With Hollioake junior following soon after,padding up to Warne, and Robert Croft obliging the same bowler with a village blacksmith's six and out, Mark Taylor was able to claim the extra half hour. It was a cushion that England did not survive, as first Caddick, who recorded a pair, then Headley and Malcolm, failed to keep McGrath and Warne at bay.
Seven Hours earlier, Australia had begun the day 281 ahead and with the clear intent of extending their lead as quickly as possible, an intent quickly betrayed when Steve Waugh walloped the first ball of the morning from Andy Caddick for four.
England's priority on the other hand, was to remove them as promptly as they had done on Friday morning, when the ball had swung about in the heat haze. But if the swing was not as forthcoming, Caddick's riposte with the very next ball, just as impressive and Waugh simply had no answer as he fended the throat ball to Adam Hollioake at second slip.
As so often with this England side though, the early breakthrough proved illusory, a flickering beacon snuffed out by a combination of Australia's batting depth and an England attack whose generosity with four balls verges on the careless. When the next wicket fell some 105 runs later, the horrible truth about the Ashes was writ large, and England only hope of saving face, was indeed to save the match.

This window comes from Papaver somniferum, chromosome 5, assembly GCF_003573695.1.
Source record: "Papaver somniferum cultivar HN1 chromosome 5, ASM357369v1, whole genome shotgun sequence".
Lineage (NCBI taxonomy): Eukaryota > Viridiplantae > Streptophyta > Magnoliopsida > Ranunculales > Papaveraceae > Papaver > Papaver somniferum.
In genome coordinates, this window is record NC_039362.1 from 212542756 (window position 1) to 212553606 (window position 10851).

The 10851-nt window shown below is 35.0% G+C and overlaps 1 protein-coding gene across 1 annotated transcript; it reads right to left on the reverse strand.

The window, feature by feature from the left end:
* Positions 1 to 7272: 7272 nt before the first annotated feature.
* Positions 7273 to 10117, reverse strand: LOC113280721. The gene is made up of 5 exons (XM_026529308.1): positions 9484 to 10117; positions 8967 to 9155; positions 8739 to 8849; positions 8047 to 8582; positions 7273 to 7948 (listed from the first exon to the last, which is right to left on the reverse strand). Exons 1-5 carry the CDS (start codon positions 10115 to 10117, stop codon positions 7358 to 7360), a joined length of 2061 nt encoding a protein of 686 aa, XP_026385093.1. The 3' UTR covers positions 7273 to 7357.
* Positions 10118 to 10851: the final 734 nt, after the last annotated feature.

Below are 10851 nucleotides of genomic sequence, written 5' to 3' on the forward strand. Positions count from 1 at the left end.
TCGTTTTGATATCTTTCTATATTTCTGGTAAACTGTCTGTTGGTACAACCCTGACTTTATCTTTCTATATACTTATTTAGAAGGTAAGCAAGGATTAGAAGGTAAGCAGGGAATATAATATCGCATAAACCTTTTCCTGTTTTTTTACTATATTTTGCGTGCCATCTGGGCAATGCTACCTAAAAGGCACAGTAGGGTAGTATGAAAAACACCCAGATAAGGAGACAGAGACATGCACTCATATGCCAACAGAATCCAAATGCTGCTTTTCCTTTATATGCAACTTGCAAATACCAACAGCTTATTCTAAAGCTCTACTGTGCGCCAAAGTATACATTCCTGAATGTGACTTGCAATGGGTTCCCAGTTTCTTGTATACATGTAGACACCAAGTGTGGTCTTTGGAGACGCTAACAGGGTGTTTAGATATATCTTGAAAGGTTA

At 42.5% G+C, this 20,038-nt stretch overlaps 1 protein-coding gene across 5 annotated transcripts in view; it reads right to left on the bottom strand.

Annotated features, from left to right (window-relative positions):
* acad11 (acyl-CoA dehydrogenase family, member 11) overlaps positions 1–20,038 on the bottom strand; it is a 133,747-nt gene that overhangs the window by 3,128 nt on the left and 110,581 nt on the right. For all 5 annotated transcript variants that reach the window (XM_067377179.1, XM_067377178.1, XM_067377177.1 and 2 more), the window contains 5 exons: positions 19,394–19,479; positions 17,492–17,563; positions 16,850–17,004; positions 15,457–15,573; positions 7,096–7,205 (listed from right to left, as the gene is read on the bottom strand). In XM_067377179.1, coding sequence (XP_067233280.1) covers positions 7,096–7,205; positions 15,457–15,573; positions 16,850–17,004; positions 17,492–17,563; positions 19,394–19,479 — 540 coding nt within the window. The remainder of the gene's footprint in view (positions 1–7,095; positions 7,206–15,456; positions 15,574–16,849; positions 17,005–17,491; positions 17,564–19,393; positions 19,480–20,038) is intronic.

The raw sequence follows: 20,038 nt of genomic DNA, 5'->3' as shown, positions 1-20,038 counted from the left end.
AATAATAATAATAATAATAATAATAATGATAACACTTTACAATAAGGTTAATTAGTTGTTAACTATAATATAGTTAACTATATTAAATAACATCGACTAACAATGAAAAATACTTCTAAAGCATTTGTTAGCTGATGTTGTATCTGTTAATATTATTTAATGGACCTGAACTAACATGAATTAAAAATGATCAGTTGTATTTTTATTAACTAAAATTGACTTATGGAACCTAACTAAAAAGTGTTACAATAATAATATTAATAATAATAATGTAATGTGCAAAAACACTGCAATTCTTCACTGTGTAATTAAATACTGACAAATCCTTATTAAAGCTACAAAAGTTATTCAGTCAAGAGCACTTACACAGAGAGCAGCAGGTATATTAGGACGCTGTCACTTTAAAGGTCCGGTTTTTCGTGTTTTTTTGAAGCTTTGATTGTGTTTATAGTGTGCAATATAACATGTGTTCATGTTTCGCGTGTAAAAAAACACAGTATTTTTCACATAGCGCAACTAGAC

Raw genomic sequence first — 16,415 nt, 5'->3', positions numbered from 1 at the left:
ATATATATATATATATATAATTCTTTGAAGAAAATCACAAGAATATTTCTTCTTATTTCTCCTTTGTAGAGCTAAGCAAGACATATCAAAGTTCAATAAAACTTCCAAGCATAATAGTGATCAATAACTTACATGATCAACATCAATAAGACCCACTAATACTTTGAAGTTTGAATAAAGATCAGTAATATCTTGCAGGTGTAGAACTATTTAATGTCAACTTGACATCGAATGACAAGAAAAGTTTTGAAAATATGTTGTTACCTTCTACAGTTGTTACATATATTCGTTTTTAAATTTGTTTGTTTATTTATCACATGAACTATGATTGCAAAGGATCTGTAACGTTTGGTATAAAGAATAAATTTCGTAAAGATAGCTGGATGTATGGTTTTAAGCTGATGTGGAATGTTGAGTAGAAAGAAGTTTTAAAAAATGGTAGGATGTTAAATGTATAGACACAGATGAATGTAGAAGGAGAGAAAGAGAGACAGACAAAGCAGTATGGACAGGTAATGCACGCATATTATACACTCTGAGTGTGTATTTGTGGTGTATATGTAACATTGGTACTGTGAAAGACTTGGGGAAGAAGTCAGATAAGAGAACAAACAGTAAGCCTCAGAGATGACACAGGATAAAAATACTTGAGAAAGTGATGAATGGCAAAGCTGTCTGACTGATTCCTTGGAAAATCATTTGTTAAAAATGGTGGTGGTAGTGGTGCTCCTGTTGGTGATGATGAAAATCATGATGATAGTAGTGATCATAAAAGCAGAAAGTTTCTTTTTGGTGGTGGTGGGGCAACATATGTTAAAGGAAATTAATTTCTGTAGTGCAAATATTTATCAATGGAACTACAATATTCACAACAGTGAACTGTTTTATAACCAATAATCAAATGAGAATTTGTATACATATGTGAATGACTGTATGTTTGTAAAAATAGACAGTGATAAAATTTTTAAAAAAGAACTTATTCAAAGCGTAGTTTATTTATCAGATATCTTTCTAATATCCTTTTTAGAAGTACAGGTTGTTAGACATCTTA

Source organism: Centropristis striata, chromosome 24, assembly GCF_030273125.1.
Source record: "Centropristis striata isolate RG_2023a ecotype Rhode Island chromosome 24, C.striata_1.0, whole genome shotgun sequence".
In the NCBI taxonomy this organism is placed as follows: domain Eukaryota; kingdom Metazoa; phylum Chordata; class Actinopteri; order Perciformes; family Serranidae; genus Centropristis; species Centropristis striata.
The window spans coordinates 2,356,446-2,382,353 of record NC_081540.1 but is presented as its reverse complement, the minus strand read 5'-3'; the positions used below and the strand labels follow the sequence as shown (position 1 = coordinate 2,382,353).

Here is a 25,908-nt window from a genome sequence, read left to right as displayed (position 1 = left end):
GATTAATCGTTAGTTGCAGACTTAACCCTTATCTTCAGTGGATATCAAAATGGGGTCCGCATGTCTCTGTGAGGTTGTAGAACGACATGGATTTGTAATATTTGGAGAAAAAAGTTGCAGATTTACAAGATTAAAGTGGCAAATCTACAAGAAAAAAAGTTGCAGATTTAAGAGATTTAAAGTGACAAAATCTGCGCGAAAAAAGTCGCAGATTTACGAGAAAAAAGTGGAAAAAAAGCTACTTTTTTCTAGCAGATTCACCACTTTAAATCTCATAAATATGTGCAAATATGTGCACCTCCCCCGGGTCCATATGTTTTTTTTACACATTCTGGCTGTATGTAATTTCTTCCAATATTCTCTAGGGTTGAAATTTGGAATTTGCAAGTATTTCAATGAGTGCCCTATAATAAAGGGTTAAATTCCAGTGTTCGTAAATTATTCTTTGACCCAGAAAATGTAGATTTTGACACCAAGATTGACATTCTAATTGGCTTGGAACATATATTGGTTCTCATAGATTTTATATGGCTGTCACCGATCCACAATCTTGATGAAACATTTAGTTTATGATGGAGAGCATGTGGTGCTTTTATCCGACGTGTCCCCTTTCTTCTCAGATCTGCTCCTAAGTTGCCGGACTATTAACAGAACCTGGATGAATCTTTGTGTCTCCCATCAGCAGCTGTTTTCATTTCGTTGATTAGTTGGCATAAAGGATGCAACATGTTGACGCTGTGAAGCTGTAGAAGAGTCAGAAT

The need to defend, by contrast, is something Australia rarely ever contemplate, as Ian Healy's typically onomatopeic innings demonstrated. From his first ball - incidentally was a fresh air swish - Healy assaulted the bowling, his Biff, Bang, Pow approach the scourge of purists and carefully set fields alike. His fifty came from just 49 balls.
Ironically the man in England's side who probably posesses Healy's gritty self-confidence is the man who took his wicket. Adam Hollioake, whose impressive debut has been handled with the assurance of a veteran. Opening his run account with a composed 45 on Saturday, yesterday, aided by two smart catches by his Surrey Team mate Alec Stewart, he took his first wickets.
With little brother similarly launched on his Test career, England can afford to leave Trent Bridge without the usual "Where do we go from here despondency?" Though both failed in England's second innings there was enough achieved to suggest that from little acorns do big 'Oakes grow.
There was a brace of wickets for Croft too, who until he had Warne caught at extra cover by Thorpe, had sent down 82 overs without taking a wicket. It is a dilatory strike rate for a frontline bowler to have, and one when taken with his apparent lack technical robustness against the short ball, has put Croft's place in jeopardy.
In fact the Welshman bowled well, and his 2-74 could easily have been 4-50, had Crawley not spilt a relatively simple catch and Umpire Cyril Mitchley not turned down a plumb lbw decision when Warne padded up to a ball homing in on middle and leg.